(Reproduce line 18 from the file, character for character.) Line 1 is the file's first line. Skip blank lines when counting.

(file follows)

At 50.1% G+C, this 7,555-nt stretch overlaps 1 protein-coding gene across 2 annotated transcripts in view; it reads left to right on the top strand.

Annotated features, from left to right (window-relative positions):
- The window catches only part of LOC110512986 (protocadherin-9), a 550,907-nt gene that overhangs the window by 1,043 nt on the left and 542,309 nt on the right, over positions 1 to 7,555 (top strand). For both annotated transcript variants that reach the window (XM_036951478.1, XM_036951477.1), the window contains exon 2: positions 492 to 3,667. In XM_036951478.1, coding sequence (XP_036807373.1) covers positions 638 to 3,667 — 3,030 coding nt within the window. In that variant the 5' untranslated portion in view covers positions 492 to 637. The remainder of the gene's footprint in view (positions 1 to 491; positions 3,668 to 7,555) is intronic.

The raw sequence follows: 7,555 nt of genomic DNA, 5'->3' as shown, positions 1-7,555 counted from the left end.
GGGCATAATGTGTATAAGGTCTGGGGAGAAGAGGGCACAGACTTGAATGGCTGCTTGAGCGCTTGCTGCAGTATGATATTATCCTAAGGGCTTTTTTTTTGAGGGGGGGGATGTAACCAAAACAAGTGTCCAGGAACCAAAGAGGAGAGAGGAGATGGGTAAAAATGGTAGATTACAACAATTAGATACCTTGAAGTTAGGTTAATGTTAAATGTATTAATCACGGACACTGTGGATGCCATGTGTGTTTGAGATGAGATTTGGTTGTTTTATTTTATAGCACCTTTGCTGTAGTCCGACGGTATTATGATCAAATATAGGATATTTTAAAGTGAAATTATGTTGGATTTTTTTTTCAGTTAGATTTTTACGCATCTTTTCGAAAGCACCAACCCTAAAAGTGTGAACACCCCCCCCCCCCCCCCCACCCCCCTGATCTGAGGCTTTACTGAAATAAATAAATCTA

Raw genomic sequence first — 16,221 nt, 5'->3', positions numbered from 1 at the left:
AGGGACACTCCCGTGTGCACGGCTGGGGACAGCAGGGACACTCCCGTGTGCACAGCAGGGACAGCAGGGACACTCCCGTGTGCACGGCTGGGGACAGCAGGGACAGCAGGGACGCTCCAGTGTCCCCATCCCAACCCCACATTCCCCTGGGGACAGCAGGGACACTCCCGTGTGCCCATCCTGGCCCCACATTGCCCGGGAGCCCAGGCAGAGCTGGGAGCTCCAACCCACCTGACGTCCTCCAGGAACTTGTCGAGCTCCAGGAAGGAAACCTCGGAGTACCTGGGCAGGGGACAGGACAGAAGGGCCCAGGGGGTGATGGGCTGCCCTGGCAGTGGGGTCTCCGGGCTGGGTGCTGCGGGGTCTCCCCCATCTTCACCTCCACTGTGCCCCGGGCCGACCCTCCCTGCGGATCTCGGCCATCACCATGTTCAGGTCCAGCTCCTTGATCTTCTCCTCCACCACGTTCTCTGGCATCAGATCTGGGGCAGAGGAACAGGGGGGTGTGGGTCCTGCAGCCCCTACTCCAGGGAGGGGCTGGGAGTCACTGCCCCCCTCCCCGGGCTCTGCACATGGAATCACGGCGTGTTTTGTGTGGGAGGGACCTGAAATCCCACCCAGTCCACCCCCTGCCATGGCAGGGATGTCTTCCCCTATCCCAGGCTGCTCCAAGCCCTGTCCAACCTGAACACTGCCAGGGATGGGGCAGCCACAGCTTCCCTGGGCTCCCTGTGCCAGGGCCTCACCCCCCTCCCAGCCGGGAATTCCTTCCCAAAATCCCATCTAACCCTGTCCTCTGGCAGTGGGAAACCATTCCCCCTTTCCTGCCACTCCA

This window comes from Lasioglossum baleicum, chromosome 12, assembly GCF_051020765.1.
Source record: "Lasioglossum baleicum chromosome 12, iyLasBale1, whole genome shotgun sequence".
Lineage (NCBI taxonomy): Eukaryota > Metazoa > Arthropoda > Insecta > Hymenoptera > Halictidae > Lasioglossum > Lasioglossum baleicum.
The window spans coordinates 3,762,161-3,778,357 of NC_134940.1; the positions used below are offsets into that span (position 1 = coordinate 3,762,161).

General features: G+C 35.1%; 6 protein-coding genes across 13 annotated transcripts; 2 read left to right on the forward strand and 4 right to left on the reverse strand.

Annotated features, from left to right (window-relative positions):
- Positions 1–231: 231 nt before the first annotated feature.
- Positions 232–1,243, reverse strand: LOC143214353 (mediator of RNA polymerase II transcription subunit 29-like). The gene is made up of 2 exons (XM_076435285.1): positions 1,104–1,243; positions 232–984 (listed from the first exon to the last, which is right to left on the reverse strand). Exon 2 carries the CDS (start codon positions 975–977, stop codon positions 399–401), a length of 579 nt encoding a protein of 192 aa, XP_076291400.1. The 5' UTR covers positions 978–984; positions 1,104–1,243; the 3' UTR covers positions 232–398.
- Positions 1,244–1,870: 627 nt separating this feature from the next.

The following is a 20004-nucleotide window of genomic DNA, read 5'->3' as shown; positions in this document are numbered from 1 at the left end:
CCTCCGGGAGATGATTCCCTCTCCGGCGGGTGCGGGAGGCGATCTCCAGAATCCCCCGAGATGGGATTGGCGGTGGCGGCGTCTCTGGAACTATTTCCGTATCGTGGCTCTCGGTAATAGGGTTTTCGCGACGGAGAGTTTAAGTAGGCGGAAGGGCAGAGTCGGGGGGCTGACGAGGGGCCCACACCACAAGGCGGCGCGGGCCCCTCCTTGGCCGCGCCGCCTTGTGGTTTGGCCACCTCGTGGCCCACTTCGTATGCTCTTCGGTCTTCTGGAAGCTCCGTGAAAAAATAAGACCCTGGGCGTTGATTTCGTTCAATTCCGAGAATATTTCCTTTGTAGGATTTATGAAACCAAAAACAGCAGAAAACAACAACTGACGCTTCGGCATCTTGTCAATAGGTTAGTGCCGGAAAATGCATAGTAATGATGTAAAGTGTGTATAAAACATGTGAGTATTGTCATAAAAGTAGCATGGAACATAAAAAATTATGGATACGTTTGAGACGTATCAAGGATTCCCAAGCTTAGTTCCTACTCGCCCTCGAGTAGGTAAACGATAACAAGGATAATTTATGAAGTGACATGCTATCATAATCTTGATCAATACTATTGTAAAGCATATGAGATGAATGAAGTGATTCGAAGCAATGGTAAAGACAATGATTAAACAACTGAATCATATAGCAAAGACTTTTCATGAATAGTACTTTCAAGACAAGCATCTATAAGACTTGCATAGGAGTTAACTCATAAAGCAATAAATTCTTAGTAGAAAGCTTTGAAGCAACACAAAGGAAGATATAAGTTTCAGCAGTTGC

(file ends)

CCTCCGGGAGATGATTCCCTCTCCGGCGGGTGCGGGAGGCGATCTCCAGAATCCCCCGAGATGGGATTGGCGGTGGCGGCGTCTCTGGAACTATTTCCGTATCGTGGCTCTCGGTAATAGGGTTTTCGCGACGGAGAGTTTAAGTAGGCGGAAGGGCAGAGTCGGGGGGCTGACGAGGGGCCCACACCACAAGGCGGCGCGGGCCCCTCCTTGGCCGCGCCGCCTTGTGGTTTGGCCACCTCGTGGCCCACTTCGTATGCTCTTCGGTCTTCTGGAAGCTCCGTGAAAAAATAAGACCCTGGGCGTTGATTTCGTTCAATTCCGAGAATATTTCCTTTGTAGGATTTATGAAACCAAAAACAGCAGAAAACAACAACTGACGCTTCGGCATCTTGTCAATAGGTTAGTGCCGGAAAATGCATAGTAATGATGTAAAGTGTGTATAAAACATGTGAGTATTGTCATAAAAGTAGCATGGAACATAAAAAATTATGGATACGTTTGAGACGTATCAAGGATTCCCAAGCTTAGTTCCTACTCGCCCTCGAGTAGGTAAACGATAACAAGGATAATTTATGAAGTGACATGCTATCATAATCTTGATCAATACTATTGTAAAGCATATGAGATGAATGAAGTGATTCGAAGCAATGGTAAAGACAATGATTAAACAACTGAATCATATAGCAAAGACTTTTCATGAATAGTACTTTCAAGACAAGCATCTATAAGACTTGCATAGGAGTTAACTCATAAAGCAATAAATTCTTAGTAGAAAGCTTTGAAGCAACACAAAGGAAGATATAAGTTTCAGCAGTTGC